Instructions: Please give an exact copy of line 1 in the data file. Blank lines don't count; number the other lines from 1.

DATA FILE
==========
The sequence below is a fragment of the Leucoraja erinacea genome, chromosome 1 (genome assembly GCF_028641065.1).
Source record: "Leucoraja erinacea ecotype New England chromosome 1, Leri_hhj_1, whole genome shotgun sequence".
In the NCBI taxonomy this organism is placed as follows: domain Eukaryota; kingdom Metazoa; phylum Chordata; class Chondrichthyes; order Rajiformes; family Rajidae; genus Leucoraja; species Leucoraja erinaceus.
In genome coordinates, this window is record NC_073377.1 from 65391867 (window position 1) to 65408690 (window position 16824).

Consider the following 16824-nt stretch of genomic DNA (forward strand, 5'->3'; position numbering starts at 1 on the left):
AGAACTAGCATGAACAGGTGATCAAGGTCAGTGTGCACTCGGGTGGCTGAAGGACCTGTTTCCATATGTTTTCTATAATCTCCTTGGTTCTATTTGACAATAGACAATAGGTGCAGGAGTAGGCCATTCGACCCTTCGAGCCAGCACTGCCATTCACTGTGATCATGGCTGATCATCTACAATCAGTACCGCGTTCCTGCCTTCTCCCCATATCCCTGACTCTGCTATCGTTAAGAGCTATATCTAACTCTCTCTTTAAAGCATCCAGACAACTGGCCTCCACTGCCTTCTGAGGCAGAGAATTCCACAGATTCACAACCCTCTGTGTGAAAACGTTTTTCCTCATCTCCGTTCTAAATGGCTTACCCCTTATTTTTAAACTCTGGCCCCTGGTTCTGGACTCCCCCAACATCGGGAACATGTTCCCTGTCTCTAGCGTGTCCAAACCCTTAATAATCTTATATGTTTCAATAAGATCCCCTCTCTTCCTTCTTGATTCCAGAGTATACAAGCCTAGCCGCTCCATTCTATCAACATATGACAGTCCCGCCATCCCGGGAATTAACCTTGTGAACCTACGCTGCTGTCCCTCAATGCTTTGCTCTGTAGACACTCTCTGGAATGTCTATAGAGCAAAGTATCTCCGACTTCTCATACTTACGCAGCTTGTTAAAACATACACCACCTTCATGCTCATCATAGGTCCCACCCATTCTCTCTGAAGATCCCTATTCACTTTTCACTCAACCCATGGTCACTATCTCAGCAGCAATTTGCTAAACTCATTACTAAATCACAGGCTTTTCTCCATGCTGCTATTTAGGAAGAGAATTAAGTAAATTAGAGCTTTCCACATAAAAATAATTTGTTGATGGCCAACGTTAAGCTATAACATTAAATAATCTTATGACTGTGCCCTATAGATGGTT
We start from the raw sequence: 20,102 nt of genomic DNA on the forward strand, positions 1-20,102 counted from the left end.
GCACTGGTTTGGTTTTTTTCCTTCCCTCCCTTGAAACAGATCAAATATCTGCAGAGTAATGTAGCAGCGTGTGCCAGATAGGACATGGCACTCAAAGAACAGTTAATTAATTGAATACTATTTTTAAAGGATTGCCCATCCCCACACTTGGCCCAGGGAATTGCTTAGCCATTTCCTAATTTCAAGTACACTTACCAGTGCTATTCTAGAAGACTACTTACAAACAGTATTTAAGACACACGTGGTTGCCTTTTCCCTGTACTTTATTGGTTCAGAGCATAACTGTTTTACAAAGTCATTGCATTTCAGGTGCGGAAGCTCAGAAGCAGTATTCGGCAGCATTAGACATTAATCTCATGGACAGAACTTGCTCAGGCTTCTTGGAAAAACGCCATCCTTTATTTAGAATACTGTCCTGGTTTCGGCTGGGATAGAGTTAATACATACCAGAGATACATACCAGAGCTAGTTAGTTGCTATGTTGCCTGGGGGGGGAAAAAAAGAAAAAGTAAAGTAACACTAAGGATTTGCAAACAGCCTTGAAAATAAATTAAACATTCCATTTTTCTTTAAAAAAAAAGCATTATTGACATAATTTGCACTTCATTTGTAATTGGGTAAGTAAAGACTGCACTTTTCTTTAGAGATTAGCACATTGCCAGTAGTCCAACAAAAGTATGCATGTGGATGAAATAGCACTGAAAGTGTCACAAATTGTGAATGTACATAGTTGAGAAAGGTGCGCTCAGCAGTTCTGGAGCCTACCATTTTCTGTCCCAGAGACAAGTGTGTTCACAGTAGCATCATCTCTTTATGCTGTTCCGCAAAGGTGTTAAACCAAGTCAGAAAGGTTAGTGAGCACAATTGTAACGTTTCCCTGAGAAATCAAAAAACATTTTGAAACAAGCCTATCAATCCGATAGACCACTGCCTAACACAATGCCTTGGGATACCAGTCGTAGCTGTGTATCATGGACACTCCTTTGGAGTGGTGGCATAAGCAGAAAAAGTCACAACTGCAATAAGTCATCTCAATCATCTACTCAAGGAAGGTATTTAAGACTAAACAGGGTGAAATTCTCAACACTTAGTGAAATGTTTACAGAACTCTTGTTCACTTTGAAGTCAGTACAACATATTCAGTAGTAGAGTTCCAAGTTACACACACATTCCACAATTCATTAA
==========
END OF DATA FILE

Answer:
The sequence below is a fragment of the Leucoraja erinacea genome, chromosome 1 (genome assembly GCF_028641065.1).